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Episode Two: 1890–1915The Last Refuge

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George Bird Grinnell and the Audubon Society

Cover of <i>Forest & Stream</i> magazine Add to Scrapbook

Cover of Forest & Stream magazine

The aptly named ornithologist George Bird Grinnell, editor and owner of Forest and Stream magazine, was keenly aware that the nation's bountiful natural resources were not inexhaustible. He could remember seeing immense flocks of passenger pigeons, so numerous that they darkened the sky. While traveling, he had encountered a buffalo herd so vast that his train was forced to stop for three hours while the beasts crossed the tracks.

Now, so much wildlife was rapidly disappearing. Passenger pigeons were on the verge of extinction. The country's last remaining herd of wild buffalo, estimated at only a few hundred animals, was in Yellowstone.

Grinnell used the pages of Forest and Stream to try to point Americans in a new direction. He wasn't against hunting; in fact he loved to hunt. But he feared that without wise management, there would be nothing left for hunters to shoot. He created the Audubon Society, aimed at stopping the heedless killing of wild birds. Together with rising political star Theodore Roosevelt, he battled to protect Yellowstone. But something was missing: there were still no laws in place to give Yellowstone's caretakers clear authority to protect its wildlife.

A Poacher to the Rescue

Sixth Cavalry with buffalo heads taken from poacher Edgar Howell, Yellowstone National Park, 1894
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Sixth Cavalry with buffalo heads taken from poacher Edgar Howell, Yellowstone National Park, 1894

A poacher named Edgar Howell would soon unwittingly come to their aid when, on March 13, 1894, he was caught skinning the carcasses of buffaloes he had shot in Yellowstone. Howell bragged to a reporter that the worst punishment he could receive for his crime was expulsion from the park and the loss of equipment worth $26.75. Grinnell ran the story in Forest and Stream and succeeded in creating a public outcry. (See sidebar video.)

On May 7, 1894, President Grover Cleveland signed a bill into law authorizing regulations that would finally protect the park, its geysers, and its wildlife. It was known as the "Act to Protect the Birds and Animals in Yellowstone National Park."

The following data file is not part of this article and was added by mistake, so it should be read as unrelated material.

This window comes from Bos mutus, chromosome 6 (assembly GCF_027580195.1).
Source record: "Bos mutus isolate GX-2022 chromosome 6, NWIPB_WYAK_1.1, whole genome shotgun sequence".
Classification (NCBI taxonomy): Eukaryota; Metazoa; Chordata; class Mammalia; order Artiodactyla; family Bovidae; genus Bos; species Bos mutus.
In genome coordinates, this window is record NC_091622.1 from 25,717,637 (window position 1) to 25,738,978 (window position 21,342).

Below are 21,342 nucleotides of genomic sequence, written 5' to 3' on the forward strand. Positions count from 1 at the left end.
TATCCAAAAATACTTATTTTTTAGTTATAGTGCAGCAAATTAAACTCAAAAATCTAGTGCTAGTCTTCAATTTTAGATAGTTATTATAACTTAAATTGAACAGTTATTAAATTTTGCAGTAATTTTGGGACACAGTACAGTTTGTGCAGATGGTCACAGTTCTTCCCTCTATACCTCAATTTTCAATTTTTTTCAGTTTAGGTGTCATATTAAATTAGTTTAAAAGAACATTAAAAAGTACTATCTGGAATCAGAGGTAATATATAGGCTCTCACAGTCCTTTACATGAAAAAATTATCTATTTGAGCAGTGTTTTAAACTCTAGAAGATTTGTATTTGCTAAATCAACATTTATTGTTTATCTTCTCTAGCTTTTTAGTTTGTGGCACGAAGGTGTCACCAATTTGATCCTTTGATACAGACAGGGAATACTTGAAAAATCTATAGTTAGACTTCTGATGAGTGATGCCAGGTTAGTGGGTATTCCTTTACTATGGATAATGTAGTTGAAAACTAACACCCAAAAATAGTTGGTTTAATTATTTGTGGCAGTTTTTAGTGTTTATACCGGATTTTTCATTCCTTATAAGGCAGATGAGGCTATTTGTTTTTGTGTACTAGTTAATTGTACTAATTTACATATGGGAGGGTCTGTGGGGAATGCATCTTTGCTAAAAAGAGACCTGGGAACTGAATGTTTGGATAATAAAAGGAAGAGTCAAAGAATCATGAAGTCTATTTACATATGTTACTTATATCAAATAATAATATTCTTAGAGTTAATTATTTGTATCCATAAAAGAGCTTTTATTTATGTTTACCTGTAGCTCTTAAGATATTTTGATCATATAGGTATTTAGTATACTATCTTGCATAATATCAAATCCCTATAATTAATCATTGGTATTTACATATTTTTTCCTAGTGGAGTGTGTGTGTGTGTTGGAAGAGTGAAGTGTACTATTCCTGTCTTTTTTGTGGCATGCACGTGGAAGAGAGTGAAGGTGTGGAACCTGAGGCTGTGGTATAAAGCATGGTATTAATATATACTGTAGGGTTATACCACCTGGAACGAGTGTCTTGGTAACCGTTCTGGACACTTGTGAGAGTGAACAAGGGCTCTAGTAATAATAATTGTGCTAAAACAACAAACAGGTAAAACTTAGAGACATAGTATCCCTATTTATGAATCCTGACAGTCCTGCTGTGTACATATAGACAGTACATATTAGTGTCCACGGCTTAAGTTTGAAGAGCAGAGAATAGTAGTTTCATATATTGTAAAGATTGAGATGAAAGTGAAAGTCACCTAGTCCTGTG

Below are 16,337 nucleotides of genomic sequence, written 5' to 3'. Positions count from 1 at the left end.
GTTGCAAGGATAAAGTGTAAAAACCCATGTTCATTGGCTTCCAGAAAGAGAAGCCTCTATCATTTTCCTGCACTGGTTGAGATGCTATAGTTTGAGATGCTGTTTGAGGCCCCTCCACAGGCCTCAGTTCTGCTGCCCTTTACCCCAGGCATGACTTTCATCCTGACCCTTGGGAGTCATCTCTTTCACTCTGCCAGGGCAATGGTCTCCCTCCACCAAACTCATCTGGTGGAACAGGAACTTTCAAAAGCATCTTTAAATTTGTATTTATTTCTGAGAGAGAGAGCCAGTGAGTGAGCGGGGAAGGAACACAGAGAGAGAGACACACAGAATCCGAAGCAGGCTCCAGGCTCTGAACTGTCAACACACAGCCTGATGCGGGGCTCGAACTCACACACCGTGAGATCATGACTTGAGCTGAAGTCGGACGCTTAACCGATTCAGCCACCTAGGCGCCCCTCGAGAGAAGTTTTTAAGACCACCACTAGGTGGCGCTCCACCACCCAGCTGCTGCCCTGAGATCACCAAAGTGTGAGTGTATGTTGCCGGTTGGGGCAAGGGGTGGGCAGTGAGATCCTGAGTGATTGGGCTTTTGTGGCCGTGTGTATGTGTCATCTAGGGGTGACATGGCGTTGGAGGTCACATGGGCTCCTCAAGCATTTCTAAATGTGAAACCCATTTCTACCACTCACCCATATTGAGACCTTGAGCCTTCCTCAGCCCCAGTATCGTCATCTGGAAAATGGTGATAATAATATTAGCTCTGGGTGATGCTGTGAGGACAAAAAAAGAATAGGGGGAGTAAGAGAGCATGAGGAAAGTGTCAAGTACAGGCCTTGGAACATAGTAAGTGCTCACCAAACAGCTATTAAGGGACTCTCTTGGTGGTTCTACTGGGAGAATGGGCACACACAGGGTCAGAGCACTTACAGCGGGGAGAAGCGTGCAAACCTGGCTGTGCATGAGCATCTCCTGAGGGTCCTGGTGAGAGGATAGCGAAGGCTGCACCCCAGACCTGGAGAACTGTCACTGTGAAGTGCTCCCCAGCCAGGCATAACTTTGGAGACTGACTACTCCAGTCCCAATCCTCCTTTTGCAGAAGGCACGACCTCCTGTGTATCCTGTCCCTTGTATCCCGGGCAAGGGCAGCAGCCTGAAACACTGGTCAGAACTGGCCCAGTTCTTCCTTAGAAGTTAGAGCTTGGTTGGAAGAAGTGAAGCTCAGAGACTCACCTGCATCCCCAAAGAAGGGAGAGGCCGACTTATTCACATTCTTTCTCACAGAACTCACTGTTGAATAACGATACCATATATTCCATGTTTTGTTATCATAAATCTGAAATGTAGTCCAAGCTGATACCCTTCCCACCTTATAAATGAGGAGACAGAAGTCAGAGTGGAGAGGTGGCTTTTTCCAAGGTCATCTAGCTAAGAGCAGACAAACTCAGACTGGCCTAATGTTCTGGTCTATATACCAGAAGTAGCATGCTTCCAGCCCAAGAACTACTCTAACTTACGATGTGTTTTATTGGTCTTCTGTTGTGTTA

Muir's Preservation vs. Pinchot's Conservation

In 1891, Congress had enacted the Forest Reserve Act, empowering presidents of the United States to set aside parcels of public land as national forest reserves.

John Muir, circa 1900 Add to Scrapbook

John Muir, circa 1900

John Muir and Gifford Pinchot, both key figures associated with the origins of the American conservation movement, would differ strongly on what should be permitted in these forest preserves. Pinchot was a Yale graduate who had studied forestry overseas and was the first American to declare himself a professional forester. The two men met in 1896 and initially enjoyed each other's company, agreeing that something had to be done to save America's forests from destruction.

Muir was a preservationist. He considered forests sacred and wanted them treated as parks, with logging, grazing, and hunting prohibited. Pinchot was a conservationist. He believed the best way to protect the forests was to manage their use, not leave them alone. His favorite saying was "the greatest good for the greatest number."

Gifford Pinchot, circa 1905 Add to Scrapbook

Gifford Pinchot, circa 1905

Pinchot's "utilitarian" conservation found favor with both Congress and the administration of President Grover Cleveland. Pinchot was appointed the nation's chief forester and the national forests became part of the Department of Agriculture, to be used and managed like a crop, not preserved like a temple.

Muir, who had already witnessed so much devastation by lumber syndicates, doubted that the new National Forest Service could adequately protect the forests. He and his supporters won a small victory in 1899, when they succeeded in turning Mount Rainier in Washington State from a national forest into a national park.

Continued on page 3

A proud tourist points at her National Parks windshield stickers, 1922; David Brower in Glen Canyon, 1966; Dayton Duncan's son, Will, standing at edge of canyon. Bryce Canyon National Park, 1998

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